Context Orientation is a term one generally hears in Anthropology, and Business Sociology. One way to distinguish environments, cultures, as well as business and social situations is "high and low context". I mention this because I think it is the high context situations where people on the Autistic spectrum have a much harder time learning the ropes. Low-Context cultures, which tend to predominate in the Western world (especially in industrialized regions), tend to be more transparent. Rules tend to be more written and social expectations tend to be "above the radar". Low Context cultures tend to be in areas where there is a homogeneous population, greater familiarity, or even oppressive situations where people don't want to be easily read by outsiders. These environments tend to have more nuance, unwritten rules, "secret handshakes"... No culture or environment is perfectly one way or another, but knowing the context orientation can tell us how literally or "at face value" we should take the rules. On the other hand many unwritten rules remain unspoken for a reason whether fair or fowl. One of the most universal unwritten rules is not to discuss unwritten rules in polite conversation. Doing so will easily result in defensiveness, a flippant denial that such unwritten rules exist, and being accused of ...heaven forbid...stereotyping. (Of course no one could stand stereotypes and generalizations unless they're ones they agree with, and they're coming out of their own mouth. ;) Many places we go have written dress codes or age limits which are strictly enforced. This is low context and generally not a huge problem for people with ASD to deal with. Other places may have an unspoken dress code, age limit, or gender expectations, this is high context.
We are still expected to follow rules even if their unwritten. These rules change over time and may even include not taking the written rules too literally. (an example in some traffic situations on highways not being willing to go one mile over the speed limit can be downright dangerous and stopping at a stop sign when the roads are a sheet of ice and no one else is around can lead us through someones garage door.) A more social example is that if a man goes into a hard core biker bar in the middle of nowhere. He comes in with designer clothes and orders an apple martini. There might be no written rule against it but it might not go over very well. Not to "stereotype" I'm sure there are bikers that can appreciate an urban drink but still, were expected to know the ropes and being naive is no excuse. Likewise were supposed to know not to go into some upscale stores on 5th Avenue in New York dressed in jogging clothes and ask how much their cheapest shirts cost. Some unwritten rules are obvious, while some are difficult to teach in words and depends on our intuition and the context of the situation.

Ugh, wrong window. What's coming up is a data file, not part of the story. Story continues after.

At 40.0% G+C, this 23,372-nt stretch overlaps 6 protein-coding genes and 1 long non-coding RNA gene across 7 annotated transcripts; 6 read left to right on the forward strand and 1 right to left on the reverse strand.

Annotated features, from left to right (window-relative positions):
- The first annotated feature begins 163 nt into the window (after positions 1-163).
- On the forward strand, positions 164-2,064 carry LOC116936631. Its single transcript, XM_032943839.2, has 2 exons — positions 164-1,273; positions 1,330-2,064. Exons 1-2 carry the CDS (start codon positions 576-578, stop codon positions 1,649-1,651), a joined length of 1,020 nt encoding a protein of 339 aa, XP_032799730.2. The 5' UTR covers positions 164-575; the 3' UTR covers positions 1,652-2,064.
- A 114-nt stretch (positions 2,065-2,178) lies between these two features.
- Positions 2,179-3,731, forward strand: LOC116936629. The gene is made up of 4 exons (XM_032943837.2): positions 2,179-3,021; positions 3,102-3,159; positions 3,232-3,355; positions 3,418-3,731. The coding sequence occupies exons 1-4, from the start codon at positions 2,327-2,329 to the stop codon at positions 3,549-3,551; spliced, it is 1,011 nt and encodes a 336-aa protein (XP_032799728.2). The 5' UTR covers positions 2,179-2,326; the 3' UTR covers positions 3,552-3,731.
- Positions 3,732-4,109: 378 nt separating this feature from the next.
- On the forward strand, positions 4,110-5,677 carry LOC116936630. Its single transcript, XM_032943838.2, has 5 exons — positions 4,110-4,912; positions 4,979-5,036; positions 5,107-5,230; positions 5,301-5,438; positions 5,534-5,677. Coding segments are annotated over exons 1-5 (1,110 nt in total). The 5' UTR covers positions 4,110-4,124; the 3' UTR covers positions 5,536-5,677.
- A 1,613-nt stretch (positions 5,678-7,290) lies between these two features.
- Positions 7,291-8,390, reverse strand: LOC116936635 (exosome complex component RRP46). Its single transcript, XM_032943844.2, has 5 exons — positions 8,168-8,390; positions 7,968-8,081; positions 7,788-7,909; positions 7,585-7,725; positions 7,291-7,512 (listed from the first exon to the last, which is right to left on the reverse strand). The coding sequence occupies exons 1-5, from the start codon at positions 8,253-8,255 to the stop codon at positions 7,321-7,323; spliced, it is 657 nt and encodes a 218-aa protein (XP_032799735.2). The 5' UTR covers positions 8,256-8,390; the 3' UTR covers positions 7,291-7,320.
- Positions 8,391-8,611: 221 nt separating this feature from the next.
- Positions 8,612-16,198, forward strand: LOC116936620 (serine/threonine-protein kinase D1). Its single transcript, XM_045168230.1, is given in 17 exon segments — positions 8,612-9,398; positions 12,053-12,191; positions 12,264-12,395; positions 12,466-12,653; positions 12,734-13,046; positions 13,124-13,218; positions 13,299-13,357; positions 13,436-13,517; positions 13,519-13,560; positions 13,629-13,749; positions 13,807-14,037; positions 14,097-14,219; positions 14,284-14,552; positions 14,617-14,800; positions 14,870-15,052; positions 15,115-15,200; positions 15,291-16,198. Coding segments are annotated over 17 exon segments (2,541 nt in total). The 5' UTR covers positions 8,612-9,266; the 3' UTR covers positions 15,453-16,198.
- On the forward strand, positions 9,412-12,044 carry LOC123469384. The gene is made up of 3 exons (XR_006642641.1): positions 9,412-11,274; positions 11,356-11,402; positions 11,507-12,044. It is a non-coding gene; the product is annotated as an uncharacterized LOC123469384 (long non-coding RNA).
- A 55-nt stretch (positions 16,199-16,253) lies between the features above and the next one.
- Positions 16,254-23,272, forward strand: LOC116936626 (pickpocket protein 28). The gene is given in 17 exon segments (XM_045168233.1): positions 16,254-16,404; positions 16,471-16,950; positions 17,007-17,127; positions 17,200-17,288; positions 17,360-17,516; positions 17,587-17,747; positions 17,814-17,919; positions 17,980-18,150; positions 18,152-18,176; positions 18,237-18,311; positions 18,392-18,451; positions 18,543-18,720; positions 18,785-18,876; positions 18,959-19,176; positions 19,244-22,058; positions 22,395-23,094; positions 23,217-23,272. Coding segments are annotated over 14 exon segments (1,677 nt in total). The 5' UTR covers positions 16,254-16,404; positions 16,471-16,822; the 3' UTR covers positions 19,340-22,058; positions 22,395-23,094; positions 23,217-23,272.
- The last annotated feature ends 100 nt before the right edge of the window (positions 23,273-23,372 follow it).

Luckily today we have the relative safety and privacy of the Internet to get some of this information. We can go to business etiquette sites and learn unwritten rules for different countries without being scolded for generalizing. We can even look up slang words and understand what they mean.
Another thing that could happen when we inquire about the unwritten rules is the kindly patronizing "Why should you care what everyone else thinks of you..." Of course we shouldn't but to a point everyone does. We need to care what a prospective employer thinks of us and know enough to be on time and well dressed for an interview. Many people on the Autistic spectrum are already individualistic and could care less about "coolness" or the Zeitgeist". Breaking some unwritten rules however come with unwritten, below the radar punishments and consequences. Another unspoken rule is not to question them or else you may get a flippant "I don't know but that's just the way it is". A more extreme example the US Constitution has no prohibitions against eating cats (though its possible some smaller jurisdictions do). Either way even if it was allowed it is something that just isn't done... thankfully.
While many unwritten rules have an understandable purpose, many aren't even fair and should be questioned (even it it carries consequences). An example would be the many taboos people in many places have regarding race, gender, or social class. Questioning such rules may expose their irrationality and absurdity.
Here's a good website that explains context orientation better than I can: